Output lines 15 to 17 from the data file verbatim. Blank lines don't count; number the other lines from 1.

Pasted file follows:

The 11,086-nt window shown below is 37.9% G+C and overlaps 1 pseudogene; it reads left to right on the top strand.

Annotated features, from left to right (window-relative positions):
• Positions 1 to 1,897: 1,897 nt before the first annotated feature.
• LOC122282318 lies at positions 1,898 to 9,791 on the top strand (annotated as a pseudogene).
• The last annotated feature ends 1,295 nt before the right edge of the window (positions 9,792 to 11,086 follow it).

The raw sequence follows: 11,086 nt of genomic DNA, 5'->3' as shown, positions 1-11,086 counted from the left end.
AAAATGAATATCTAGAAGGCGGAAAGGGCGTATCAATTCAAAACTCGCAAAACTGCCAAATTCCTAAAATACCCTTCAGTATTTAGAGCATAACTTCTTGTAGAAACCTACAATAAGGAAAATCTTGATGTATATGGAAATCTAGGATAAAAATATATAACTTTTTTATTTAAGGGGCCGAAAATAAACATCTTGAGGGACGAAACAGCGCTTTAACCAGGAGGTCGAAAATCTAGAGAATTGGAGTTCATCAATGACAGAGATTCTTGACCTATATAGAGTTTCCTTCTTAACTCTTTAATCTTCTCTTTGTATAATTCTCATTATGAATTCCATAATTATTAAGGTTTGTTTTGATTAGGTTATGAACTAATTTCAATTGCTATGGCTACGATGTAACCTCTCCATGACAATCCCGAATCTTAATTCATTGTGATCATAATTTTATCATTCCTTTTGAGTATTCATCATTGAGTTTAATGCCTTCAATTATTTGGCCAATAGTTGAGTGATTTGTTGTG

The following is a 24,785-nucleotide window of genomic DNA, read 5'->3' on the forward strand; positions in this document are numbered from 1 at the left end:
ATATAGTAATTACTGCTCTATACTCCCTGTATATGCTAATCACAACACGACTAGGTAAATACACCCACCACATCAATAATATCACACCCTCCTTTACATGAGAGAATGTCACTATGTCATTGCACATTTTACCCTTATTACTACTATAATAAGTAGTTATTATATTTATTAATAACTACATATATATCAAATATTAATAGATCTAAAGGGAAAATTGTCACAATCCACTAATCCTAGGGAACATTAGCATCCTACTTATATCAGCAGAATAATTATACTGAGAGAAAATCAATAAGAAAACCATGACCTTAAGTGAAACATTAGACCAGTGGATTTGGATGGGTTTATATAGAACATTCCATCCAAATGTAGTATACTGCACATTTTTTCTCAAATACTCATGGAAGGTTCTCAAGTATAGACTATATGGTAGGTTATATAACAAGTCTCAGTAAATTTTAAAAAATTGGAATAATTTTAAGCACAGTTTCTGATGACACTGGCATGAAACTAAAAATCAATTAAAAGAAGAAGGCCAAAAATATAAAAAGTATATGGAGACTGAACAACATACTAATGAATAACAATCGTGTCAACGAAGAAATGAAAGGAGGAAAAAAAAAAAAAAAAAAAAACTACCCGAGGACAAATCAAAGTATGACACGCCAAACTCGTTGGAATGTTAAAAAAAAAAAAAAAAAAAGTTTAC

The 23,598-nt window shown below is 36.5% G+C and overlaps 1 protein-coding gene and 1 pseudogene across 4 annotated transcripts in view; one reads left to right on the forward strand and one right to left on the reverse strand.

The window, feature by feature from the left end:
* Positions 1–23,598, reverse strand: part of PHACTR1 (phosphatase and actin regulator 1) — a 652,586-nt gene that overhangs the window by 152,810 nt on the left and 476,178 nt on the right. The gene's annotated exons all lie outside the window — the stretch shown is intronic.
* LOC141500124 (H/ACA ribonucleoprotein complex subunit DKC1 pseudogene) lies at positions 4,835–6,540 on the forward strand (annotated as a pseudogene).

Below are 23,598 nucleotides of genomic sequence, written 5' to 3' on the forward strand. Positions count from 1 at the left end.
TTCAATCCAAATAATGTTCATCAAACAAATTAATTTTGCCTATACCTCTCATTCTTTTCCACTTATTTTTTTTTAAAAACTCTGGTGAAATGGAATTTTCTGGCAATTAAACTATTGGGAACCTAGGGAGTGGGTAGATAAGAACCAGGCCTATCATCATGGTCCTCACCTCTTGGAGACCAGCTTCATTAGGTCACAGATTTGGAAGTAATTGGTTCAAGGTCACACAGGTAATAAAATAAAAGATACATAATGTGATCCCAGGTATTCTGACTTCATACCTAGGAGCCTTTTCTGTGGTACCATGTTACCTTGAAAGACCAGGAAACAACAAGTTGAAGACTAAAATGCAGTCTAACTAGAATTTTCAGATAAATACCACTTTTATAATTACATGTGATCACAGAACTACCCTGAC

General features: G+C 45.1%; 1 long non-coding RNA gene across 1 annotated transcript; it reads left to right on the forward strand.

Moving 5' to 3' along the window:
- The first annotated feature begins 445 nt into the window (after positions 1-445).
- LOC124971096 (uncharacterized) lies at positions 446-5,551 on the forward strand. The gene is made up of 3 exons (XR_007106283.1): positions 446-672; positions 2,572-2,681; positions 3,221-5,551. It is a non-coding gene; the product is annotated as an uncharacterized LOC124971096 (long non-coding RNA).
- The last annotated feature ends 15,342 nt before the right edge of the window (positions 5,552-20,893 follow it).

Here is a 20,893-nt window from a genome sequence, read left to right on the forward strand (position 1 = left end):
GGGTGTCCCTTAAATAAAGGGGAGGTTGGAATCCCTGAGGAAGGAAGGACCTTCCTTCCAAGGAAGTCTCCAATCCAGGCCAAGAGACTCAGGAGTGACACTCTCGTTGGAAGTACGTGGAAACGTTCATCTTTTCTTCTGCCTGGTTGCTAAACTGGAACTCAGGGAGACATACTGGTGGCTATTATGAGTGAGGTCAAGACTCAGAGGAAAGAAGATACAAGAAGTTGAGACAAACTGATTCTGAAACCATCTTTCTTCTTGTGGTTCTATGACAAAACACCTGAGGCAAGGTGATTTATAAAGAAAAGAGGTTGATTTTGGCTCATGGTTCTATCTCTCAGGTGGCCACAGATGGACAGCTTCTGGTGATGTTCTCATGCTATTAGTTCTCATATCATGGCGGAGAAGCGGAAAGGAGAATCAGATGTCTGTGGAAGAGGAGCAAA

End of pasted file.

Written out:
TTCAATCCAAATAATGTTCATCAAACAAATTAATTTTGCCTATACCTCTCATTCTTTTCCACTTATTTTTTTTTAAAAACTCTGGTGAAATGGAATTTTCTGGCAATTAAACTATTGGGAACCTAGGGAGTGGGTAGATAAGAACCAGGCCTATCATCATGGTCCTCACCTCTTGGAGACCAGCTTCATTAGGTCACAGATTTGGAAGTAATTGGTTCAAGGTCACACAGGTAATAAAATAAAAGATACATAATGTGATCCCAGGTATTCTGACTTCATACCTAGGAGCCTTTTCTGTGGTACCATGTTACCTTGAAAGACCAGGAAACAACAAGTTGAAGACTAAAATGCAGTCTAACTAGAATTTTCAGATAAATACCACTTTTATAATTACATGTGATCACAGAACTACCCTGAC

General features: G+C 45.1%; 1 long non-coding RNA gene across 1 annotated transcript; it reads left to right on the forward strand.

Moving 5' to 3' along the window: